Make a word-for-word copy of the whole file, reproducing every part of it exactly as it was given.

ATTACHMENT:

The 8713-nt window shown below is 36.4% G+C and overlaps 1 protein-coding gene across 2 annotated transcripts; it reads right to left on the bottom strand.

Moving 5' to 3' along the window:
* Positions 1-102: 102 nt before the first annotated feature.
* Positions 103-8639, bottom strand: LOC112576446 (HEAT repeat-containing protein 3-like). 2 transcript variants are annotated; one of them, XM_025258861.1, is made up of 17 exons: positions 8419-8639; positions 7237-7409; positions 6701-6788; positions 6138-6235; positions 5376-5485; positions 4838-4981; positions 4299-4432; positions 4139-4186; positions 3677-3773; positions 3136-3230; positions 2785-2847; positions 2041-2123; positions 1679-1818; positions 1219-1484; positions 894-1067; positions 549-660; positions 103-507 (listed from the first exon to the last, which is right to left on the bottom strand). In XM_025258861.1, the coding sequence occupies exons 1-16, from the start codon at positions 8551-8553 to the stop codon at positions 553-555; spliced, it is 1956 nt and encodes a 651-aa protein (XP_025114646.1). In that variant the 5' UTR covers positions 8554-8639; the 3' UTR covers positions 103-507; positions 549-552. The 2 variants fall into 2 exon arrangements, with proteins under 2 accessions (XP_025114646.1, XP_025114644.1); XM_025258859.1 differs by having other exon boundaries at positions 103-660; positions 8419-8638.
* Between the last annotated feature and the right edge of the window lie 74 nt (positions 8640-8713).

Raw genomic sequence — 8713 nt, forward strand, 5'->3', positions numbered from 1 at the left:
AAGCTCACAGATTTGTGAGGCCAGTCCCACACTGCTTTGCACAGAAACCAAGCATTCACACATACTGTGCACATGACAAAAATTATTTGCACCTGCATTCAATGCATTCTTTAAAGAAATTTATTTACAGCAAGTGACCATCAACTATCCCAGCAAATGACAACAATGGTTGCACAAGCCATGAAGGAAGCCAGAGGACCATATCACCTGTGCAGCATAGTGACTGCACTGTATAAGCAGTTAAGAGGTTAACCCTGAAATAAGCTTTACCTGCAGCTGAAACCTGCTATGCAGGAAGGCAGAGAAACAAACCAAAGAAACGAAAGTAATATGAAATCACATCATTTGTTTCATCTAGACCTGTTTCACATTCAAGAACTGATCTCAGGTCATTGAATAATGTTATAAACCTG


The 8713-nt window shown below is 36.4% G+C and overlaps 1 protein-coding gene across 2 annotated transcripts; it reads right to left on the bottom strand.

Moving 5' to 3' along the window:
* Positions 1-102: 102 nt before the first annotated feature.
* Positions 103-8639, bottom strand: LOC112576446 (HEAT repeat-containing protein 3-like). 2 transcript variants are annotated; one of them, XM_025258861.1, is made up of 17 exons: positions 8419-8639; positions 7237-7409; positions 6701-6788; positions 6138-6235; positions 5376-5485; positions 4838-4981; positions 4299-4432; positions 4139-4186; positions 3677-3773; positions 3136-3230; positions 2785-2847; positions 2041-2123; positions 1679-1818; positions 1219-1484; positions 894-1067; positions 549-660; positions 103-507 (listed from the first exon to the last, which is right to left on the bottom strand). In XM_025258861.1, the coding sequence occupies exons 1-16, from the start codon at positions 8551-8553 to the stop codon at positions 553-555; spliced, it is 1956 nt and encodes a 651-aa protein (XP_025114646.1). In that variant the 5' UTR covers positions 8554-8639; the 3' UTR covers positions 103-507; positions 549-552. The 2 variants fall into 2 exon arrangements, with proteins under 2 accessions (XP_025114646.1, XP_025114644.1); XM_025258859.1 differs by having other exon boundaries at positions 103-660; positions 8419-8638.
* Between the last annotated feature and the right edge of the window lie 74 nt (positions 8640-8713).

Raw genomic sequence — 8713 nt, forward strand, 5'->3', positions numbered from 1 at the left:
AAGCTCACAGATTTGTGAGGCCAGTCCCACACTGCTTTGCACAGAAACCAAGCATTCACACATACTGTGCACATGACAAAAATTATTTGCACCTGCATTCAATGCATTCTTTAAAGAAATTTATTTACAGCAAGTGACCATCAACTATCCCAGCAAATGACAACAATGGTTGCACAAGCCATGAAGGAAGCCAGAGGACCATATCACCTGTGCAGCATAGTGACTGCACTGTATAAGCAGTTAAGAGGTTAACCCTGAAATAAGCTTTACCTGCAGCTGAAACCTGCTATGCAGGAAGGCAGAGAAACAAACCAAAGAAACGAAAGTAATATGAAATCACATCATTTGTTTCATCTAGACCTGTTTCACATTCAAGAACTGATCTCAGGTCATTGAATAATGTTATAAACCTG